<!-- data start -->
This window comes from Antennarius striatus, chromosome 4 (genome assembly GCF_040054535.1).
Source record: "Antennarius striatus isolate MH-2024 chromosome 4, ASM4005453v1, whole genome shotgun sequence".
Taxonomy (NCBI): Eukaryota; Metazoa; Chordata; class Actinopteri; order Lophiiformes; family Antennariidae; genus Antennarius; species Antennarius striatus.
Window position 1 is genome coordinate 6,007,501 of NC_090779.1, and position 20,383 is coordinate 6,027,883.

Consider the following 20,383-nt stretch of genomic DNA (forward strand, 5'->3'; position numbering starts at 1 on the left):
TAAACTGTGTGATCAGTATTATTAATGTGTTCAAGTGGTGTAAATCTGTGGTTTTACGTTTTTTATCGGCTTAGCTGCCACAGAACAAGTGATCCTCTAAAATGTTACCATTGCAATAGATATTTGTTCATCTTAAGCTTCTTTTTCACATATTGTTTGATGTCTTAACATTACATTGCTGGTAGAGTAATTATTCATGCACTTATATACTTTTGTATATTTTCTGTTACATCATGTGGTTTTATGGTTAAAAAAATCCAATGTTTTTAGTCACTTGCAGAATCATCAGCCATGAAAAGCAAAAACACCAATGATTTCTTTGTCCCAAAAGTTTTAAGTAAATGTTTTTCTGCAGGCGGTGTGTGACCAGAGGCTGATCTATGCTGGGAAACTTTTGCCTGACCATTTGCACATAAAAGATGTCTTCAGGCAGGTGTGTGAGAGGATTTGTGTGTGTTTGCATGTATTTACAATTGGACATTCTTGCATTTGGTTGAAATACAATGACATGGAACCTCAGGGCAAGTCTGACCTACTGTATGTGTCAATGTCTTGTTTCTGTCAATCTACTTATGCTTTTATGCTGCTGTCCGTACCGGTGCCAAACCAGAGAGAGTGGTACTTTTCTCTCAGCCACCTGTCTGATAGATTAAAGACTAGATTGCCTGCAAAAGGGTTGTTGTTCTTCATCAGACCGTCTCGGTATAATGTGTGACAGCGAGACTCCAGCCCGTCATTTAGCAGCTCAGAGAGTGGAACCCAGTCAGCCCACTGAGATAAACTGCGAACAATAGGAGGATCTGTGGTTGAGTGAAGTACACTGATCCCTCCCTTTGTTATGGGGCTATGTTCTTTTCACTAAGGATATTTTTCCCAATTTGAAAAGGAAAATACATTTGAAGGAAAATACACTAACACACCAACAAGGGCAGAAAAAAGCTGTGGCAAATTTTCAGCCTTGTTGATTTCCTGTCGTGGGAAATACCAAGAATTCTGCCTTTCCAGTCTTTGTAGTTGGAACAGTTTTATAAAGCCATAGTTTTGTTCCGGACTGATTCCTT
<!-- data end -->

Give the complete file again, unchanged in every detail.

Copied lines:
This window comes from Antennarius striatus, chromosome 4 (genome assembly GCF_040054535.1).
Source record: "Antennarius striatus isolate MH-2024 chromosome 4, ASM4005453v1, whole genome shotgun sequence".
Taxonomy (NCBI): Eukaryota; Metazoa; Chordata; class Actinopteri; order Lophiiformes; family Antennariidae; genus Antennarius; species Antennarius striatus.
Window position 1 is genome coordinate 6,007,501 of NC_090779.1, and position 20,383 is coordinate 6,027,883.

Consider the following 20,383-nt stretch of genomic DNA (forward strand, 5'->3'; position numbering starts at 1 on the left):
TAAACTGTGTGATCAGTATTATTAATGTGTTCAAGTGGTGTAAATCTGTGGTTTTACGTTTTTTATCGGCTTAGCTGCCACAGAACAAGTGATCCTCTAAAATGTTACCATTGCAATAGATATTTGTTCATCTTAAGCTTCTTTTTCACATATTGTTTGATGTCTTAACATTACATTGCTGGTAGAGTAATTATTCATGCACTTATATACTTTTGTATATTTTCTGTTACATCATGTGGTTTTATGGTTAAAAAAATCCAATGTTTTTAGTCACTTGCAGAATCATCAGCCATGAAAAGCAAAAACACCAATGATTTCTTTGTCCCAAAAGTTTTAAGTAAATGTTTTTCTGCAGGCGGTGTGTGACCAGAGGCTGATCTATGCTGGGAAACTTTTGCCTGACCATTTGCACATAAAAGATGTCTTCAGGCAGGTGTGTGAGAGGATTTGTGTGTGTTTGCATGTATTTACAATTGGACATTCTTGCATTTGGTTGAAATACAATGACATGGAACCTCAGGGCAAGTCTGACCTACTGTATGTGTCAATGTCTTGTTTCTGTCAATCTACTTATGCTTTTATGCTGCTGTCCGTACCGGTGCCAAACCAGAGAGAGTGGTACTTTTCTCTCAGCCACCTGTCTGATAGATTAAAGACTAGATTGCCTGCAAAAGGGTTGTTGTTCTTCATCAGACCGTCTCGGTATAATGTGTGACAGCGAGACTCCAGCCCGTCATTTAGCAGCTCAGAGAGTGGAACCCAGTCAGCCCACTGAGATAAACTGCGAACAATAGGAGGATCTGTGGTTGAGTGAAGTACACTGATCCCTCCCTTTGTTATGGGGCTATGTTCTTTTCACTAAGGATATTTTTCCCAATTTGAAAAGGAAAATACATTTGAAGGAAAATACACTAACACACCAACAAGGGCAGAAAAAAGCTGTGGCAAATTTTCAGCCTTGTTGATTTCCTGTCGTGGGAAATACCAAGAATTCTGCCTTTCCAGTCTTTGTAGTTGGAACAGTTTTATAAAGCCATAGTTTTGTTCCGGACTGATTCCTT